Atoms for Health – IAEA continues to support NFTRC research

  • Atoms for Health – IAEA continues to support NFTRC research

    Atoms for Health – IAEA continues to support NFTRC research

    Atoms for Health – IAEA continues to support NFTRC research

    National Food Technology Research Centre (NFTRC) is currently running a project on ‘Developing National Capacity for the Evaluation of an Iron Supplementation Programme using Stable Isotope Techniques’.

    The project, which started in January 2016 and is expected to end by December 2017, is supported by International Atomic Energy Agency (IAEA) – Human Health Programme, whose role is to give technical expertise in the design, implementation and analysis of data for the use of stable isotope techniques. 

    To this end, NFTRC recently hosted IAEA’s Nutrition Scientist Dr Victor Ochieng Owino to review and finalise the project plan.

    The visit ended with a workshop aimed at mobilising possible external stakeholders, where Dr Owino consulted with investigators experienced in planning, conducting and reporting efficacy studies of iron nutritional interventions in young children.

                           Workshop attendants.

    The workshop was attended by experts from NFTRC, IAEA, Ministry of Agricultural Development and Food Security in Botswana (MoA), Ministry of Health (MoH), National Health Laboratory, Ministry of Local Government and Rural Development (MoLGRD), University of Botswana (UB), and United Nations International Children’s Fund (UNICEF).

    In an interview with NFTRC’s Weekly Bulletin, Dr Owino  said the current project seeks to have better data on the prevalence of iron deficiency in infants and young children and to provide updated information on how Tsabana, a weaning food provided by the government of Botswana over the past two decades, is influencing iron status in children.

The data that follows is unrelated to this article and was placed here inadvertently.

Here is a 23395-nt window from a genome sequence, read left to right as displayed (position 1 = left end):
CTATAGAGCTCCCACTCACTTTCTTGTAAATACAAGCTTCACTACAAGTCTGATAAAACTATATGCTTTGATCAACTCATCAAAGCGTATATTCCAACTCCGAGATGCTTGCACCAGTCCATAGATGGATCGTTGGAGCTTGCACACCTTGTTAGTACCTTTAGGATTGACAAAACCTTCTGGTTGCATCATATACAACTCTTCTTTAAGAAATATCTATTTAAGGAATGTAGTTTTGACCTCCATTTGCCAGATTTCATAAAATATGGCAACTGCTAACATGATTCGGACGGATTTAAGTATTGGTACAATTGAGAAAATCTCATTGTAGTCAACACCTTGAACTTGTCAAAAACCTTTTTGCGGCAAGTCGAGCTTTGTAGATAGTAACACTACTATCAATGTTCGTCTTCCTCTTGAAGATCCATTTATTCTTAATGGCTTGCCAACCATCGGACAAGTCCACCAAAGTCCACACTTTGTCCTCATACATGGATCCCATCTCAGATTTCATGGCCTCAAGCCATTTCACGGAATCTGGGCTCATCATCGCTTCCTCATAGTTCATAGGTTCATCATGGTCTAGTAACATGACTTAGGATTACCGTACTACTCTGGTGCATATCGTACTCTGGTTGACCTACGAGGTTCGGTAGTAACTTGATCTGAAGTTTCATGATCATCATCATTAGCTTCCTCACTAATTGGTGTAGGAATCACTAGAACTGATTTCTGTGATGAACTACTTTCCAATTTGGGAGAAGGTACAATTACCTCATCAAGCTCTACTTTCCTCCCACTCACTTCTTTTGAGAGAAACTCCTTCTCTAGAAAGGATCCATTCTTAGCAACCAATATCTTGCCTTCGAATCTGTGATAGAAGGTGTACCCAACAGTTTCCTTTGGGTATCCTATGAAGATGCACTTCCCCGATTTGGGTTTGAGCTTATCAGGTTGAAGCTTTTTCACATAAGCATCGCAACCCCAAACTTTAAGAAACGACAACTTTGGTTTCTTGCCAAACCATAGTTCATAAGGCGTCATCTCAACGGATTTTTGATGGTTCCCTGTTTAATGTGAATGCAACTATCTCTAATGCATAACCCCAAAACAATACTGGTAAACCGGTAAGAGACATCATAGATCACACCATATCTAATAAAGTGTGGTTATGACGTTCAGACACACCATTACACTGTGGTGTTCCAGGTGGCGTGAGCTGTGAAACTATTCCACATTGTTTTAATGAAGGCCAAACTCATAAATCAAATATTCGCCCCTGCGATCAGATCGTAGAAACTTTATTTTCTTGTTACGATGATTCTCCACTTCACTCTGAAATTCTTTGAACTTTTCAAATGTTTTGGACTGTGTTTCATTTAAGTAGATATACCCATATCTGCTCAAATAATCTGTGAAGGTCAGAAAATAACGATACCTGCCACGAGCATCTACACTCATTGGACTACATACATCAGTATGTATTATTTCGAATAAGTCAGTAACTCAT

He said the data would help with a benchmark to design future interventions to address iron deficiency with more effective food products, with the ultimate goal of having a healthy and productive Botswana population.

      IAEA, Nutrition Scientist Dr. Victor Ochieng Owino listening attentively during the impassioned workshop discussion.

    Dr Owino recommended that an updated understanding of the composition, usage and coverage of Tsabana within the target group is necessary and focus group discussions with households will be very useful.

    He summed up that the project team must sustain the multi-stakeholder collaboration that is already in place as it will help with better uptake of the project results.

    NFTRC’s Nutrition and Dietetics Principal Research Scientist, Dr Boitumelo Stokie Motswagole said initially the study objective was to reduce iron deficiency anaemia in pregnant women in Botswana, leading to reduced maternal and infant mortality, and it was later changed to also address children directly because of the issues with Tsabana food supplement, as the rate of stunting is still high.

    UNICEF, Health & Nutrition Specialist Kenanao Motlhoiwa giving a presentation on ProPAN Child Feeding Practices.

    Dr Motswagole said although the rates of malnutrition are generally on a downward trend in Botswana, hidden hunger and the deficiency of key minerals and vitamins still remains a major public health challenge, affecting the most vulnerable groups, women of reproductive age and young children.

    She said as a result research will be carried out in children under the age of five years, to determine the effectiveness of the current Tsabana compared to a formulated supplement using ferric sodium ethylene-diamine-tetra-acetate (NaFeEDTA) as a potentially more bioavailable source of iron in malaria-affected areas.

    Shakawe and Moshupa have thus been chosen as areas of study.

    Dr Motswagole stated that she would travel to United States of America, while three other Nutrition and Dietetics officers would go to Morocco to attend training courses in relation to this project in March 2017.

    IAEA Human Health Programme is aimed at enhancing the capabilities of IAEA Member States in addressing issues related to the prevention, diagnosis and treatment of health problems through the development and application of nuclear techniques, within a framework of quality assurance.

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